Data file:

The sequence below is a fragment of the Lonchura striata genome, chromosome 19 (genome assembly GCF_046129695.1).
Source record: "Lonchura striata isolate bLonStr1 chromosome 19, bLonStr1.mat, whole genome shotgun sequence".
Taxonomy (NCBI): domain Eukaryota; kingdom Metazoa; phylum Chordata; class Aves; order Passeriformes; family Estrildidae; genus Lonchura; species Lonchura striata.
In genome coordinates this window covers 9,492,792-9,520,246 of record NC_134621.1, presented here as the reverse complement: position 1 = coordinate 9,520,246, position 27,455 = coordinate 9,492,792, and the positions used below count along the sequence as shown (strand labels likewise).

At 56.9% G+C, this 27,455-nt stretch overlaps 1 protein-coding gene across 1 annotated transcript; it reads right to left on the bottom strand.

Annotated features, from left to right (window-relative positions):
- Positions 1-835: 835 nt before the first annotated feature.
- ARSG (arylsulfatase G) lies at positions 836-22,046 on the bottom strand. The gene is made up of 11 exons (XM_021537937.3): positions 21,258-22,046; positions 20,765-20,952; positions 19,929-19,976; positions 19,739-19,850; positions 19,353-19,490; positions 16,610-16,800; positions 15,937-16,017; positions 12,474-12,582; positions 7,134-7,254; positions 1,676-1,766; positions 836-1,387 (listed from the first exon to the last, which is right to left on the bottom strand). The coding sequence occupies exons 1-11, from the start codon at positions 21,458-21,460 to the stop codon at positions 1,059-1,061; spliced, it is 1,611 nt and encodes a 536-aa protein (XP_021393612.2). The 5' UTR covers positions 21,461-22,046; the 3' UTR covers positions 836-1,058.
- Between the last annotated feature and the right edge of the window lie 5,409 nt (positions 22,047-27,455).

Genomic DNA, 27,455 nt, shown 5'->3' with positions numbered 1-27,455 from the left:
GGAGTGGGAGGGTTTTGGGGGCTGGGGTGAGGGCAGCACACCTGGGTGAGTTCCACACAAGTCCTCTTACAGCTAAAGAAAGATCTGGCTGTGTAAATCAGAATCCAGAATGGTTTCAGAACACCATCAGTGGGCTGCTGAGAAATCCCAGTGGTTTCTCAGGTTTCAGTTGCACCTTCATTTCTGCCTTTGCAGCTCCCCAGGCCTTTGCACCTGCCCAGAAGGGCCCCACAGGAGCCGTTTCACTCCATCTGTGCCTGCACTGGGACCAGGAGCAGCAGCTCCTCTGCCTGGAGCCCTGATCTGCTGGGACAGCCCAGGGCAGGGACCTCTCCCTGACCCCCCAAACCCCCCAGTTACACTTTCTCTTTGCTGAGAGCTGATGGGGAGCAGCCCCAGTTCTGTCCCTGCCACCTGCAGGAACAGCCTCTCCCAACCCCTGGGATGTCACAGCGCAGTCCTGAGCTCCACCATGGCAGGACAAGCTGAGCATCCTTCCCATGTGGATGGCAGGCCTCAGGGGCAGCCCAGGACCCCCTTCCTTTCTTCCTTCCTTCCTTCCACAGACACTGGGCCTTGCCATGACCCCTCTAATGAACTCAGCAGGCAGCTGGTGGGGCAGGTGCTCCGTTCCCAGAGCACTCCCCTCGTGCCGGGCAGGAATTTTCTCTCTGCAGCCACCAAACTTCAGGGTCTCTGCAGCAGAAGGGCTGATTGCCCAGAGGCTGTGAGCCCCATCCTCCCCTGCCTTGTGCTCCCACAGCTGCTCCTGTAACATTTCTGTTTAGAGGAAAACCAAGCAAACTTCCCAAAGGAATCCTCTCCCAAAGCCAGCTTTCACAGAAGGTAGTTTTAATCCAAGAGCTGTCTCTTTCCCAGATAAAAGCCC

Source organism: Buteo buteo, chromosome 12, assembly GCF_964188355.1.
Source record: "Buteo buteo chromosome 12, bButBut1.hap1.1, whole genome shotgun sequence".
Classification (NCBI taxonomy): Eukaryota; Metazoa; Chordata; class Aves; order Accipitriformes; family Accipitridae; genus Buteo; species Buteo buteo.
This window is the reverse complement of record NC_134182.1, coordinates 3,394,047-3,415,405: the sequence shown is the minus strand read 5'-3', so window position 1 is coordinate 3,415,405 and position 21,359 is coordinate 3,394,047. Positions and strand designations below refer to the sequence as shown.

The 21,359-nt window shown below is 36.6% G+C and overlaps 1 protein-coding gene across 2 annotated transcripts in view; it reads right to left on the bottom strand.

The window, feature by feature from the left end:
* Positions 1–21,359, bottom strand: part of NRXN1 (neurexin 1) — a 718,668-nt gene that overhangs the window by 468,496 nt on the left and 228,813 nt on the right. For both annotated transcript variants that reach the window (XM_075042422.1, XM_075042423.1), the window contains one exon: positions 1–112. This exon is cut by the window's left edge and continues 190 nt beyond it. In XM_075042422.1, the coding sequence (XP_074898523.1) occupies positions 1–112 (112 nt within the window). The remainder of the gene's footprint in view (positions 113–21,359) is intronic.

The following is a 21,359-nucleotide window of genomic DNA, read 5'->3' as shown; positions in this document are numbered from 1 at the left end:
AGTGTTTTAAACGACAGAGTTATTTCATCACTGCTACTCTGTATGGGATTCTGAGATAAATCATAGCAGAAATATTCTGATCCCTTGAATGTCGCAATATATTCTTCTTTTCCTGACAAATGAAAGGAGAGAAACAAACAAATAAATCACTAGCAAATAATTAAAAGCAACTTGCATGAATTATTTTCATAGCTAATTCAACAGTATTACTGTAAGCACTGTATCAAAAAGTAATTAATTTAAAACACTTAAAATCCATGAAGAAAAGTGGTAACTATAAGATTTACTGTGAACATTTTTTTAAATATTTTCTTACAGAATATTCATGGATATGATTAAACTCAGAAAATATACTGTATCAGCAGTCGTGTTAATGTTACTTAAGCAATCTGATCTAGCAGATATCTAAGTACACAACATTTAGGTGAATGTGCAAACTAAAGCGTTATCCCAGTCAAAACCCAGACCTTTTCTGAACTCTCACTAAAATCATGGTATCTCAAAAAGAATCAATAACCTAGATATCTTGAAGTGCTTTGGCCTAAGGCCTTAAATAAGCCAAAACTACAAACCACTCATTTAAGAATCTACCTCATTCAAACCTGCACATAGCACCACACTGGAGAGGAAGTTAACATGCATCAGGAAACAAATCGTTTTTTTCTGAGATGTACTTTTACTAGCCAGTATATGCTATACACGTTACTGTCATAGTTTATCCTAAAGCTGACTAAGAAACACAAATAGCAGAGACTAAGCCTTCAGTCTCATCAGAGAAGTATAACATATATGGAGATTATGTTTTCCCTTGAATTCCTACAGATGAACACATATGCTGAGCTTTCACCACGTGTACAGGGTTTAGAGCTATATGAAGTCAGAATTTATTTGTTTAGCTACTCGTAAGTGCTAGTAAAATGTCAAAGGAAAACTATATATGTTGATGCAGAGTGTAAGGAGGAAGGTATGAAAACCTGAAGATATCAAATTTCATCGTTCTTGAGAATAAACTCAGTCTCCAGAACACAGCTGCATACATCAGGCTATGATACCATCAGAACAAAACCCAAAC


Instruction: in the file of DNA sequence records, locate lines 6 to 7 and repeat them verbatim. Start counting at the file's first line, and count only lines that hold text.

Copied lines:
Annotated features, from left to right (window-relative positions):
- Positions 1-835: 835 nt before the first annotated feature.